On-site concrete mixing choices create much debate at the planning stage to achieve the best results. Many factors must be considered to achieve desired outcomes, such as location, machinery required and the personnel complement.
Small Construction Sites – Residential building and Renovations
Works Managers face challenges such as access to the site, whether there are confined spaces to operate in, and if designated material storage areas exist. The standard practice regarding concrete requirements is to hire a small mixer (if not owned) which can mix between 0.75 m3 and 1.35 m3 per cycle, and which requires:
- Resources – aggregate loaders and labour to transfer mix where required.
- Materials – sand, stone and cement delivered either by truck/pickup in raw material form or pre-bagged.
- Space – area for the concrete mixer and materials.
- Access to a faucet or delivery of a water tank.
Equipment, such as aggregate loaders, and the relevant staff to operate it, make up a high percentage of cost allocations. Material waste is often an unwanted consequence, as the various loads of aggregate arrive in small quantities. Poor planning can cause over- or under-estimating order volumes. If the latter occurs, project margins will shrink as small quantities purchased to complete the operation come in at a much higher cost.
Space issues are also a consideration when selecting on-site concrete mixing options on these smaller sites. Residential properties, for example, often do not have sufficient ground for vehicles together with construction materials, such as brick piles, storage and equipment.
Manual labour processes, such as the mixing of materials and the consistency, vary from mix to mix, as no two shovel loads of aggregate are ever identical.
Medium to large Sites – office construction, industrial builds and shopping centres
Preparation for this type of sites takes many hours of discussions with sub-contractors and project planners. Generally, volumetric mixers are utilised for an operation of this size.
Timing is one of the essential components – all trucks involved in the job have to leave the mixing plant at designated times, ensuring that all personnel and machinery are ready at the receiving end. Slight errors in judgement of traffic patterns, for example, can impact the project in both time and capital outlay. On large pours, truck flow and numbers of vehicles needed in the various locations require pinpoint planning accuracy.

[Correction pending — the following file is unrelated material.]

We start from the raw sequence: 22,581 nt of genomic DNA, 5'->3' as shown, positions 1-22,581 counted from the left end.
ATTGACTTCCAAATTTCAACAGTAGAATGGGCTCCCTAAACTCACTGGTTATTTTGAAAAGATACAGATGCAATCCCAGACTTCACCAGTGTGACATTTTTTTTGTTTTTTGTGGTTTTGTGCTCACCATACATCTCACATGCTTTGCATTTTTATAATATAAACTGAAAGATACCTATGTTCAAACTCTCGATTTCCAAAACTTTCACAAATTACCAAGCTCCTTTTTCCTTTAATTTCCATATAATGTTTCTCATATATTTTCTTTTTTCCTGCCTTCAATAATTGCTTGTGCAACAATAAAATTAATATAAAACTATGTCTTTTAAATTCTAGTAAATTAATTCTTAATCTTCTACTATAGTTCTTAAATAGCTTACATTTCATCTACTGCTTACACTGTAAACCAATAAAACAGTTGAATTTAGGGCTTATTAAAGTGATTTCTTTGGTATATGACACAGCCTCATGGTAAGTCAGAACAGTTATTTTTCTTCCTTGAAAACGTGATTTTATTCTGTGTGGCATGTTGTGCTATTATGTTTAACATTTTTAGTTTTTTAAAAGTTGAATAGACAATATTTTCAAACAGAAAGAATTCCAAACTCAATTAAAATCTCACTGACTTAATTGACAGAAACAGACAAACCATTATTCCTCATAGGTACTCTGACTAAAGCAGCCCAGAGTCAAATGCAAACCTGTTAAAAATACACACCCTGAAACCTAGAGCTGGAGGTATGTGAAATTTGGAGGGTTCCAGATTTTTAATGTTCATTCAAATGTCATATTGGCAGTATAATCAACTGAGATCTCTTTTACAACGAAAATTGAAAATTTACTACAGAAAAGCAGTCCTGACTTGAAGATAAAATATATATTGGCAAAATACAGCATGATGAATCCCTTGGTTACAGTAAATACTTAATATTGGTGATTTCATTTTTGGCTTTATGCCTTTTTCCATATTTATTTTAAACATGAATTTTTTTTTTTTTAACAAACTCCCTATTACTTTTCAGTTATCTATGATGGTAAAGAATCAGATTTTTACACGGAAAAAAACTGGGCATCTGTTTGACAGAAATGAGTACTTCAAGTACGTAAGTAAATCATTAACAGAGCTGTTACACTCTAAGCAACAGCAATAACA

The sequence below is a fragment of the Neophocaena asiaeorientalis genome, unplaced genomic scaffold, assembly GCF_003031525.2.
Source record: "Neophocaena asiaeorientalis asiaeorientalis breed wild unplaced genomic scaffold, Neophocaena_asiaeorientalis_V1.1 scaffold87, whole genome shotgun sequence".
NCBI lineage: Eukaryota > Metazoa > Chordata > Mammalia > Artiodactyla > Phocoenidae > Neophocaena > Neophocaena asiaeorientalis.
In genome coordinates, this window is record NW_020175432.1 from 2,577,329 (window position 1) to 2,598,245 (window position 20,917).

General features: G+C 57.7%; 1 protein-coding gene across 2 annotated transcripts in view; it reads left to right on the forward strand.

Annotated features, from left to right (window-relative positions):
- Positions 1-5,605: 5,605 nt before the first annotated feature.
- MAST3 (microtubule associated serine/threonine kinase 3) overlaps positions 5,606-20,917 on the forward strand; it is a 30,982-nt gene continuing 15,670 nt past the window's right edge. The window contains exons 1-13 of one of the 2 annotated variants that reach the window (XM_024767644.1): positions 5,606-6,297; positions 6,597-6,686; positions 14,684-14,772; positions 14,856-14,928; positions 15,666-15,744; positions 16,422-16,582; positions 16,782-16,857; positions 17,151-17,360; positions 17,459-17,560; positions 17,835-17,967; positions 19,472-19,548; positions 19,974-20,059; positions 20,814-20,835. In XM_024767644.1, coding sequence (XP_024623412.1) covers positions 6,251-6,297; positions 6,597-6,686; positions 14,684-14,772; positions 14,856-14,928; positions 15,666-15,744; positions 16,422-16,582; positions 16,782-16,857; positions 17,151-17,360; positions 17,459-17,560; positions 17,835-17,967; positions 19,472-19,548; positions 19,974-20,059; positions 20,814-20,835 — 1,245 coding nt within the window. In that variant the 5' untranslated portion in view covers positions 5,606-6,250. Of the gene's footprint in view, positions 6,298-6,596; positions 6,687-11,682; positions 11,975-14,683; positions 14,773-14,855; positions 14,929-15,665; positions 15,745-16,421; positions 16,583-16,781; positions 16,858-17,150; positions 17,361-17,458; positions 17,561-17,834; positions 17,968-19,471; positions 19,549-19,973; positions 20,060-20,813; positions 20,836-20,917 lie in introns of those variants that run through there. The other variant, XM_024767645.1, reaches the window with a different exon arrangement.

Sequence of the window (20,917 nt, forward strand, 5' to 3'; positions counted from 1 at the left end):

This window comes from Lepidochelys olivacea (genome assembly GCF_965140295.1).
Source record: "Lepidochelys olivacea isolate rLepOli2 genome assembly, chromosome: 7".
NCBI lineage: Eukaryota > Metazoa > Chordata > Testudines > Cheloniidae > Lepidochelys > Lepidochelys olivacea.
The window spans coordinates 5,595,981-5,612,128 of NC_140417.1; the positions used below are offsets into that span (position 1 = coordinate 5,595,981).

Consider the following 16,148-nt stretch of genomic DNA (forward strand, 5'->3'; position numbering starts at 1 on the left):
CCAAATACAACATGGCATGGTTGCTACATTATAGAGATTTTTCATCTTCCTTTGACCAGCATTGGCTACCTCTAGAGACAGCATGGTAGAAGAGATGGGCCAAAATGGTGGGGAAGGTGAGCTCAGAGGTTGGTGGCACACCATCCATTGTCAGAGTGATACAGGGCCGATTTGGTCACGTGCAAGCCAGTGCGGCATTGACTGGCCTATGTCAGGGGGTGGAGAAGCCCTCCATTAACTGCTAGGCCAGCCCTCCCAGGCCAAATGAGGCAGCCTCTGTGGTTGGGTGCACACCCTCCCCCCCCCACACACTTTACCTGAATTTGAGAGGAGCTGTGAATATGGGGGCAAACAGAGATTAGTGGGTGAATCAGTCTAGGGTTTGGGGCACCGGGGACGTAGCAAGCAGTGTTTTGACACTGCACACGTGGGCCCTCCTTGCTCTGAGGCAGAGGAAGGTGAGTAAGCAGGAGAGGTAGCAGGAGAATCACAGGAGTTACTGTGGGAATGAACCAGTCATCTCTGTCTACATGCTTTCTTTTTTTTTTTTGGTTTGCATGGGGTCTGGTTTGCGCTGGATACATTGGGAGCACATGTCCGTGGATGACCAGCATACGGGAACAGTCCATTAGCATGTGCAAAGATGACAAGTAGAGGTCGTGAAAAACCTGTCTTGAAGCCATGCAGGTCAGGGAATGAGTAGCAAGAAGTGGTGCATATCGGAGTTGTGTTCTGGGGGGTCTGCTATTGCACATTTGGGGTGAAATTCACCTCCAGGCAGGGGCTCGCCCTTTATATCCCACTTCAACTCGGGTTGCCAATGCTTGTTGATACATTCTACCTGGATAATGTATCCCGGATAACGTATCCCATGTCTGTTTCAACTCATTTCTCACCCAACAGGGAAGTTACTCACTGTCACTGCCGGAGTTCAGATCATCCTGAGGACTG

Choosing the correct concrete mixer is critical
In the world of batch, drum and continuous mixers, there are many solutions to suit specific functions and situations. BLEND’s concrete mixing plant solutions offer owners and contractors both mobile and stationary units, with the E-Series of equipment providing excellent flexibility and compact design.
For smaller operations where distance is a problem, having a concrete pump on standby is an advantage. The E-Series can produce between 5m3 and 50m3 per hour, depending on requirements. As the equipment can pour the precise MPa1 required by the contractor, costs are better controlled, achieving the precise volumes desired for any project.
For the larger sites where the stationary plant is separated for a batching area, efficiencies are gained by having a few volumetric mixers on standby. Once a fresh batch is loaded, it can be delivered immediately without fear of the slump value changing in the specified mix. As the plants in the BLEND E-Series are dry mix, continuous batching units, operators can make the mobile equipment available as needed.
BLEND Plants offer a precise measurement of concrete with a specific mixture according to the application, across a variety of end products such as:
- stabilisation cement,
- bridge mix,
- laboratory specified mix,
- coloured cement,
- cold asphalt or
- standard concrete.
MMI Zimbabwe has a range of BLEND stationary and mobile batching plants suitable for a variety of applications. Contact Blend Plants for more information on your specific needs.
1 Concrete is measured by its strength capacity. MPa (megapascals) is the metric measurement for psi or pounds per square inch. Many countries’ building codes require a minimum MPa for specific concrete projects.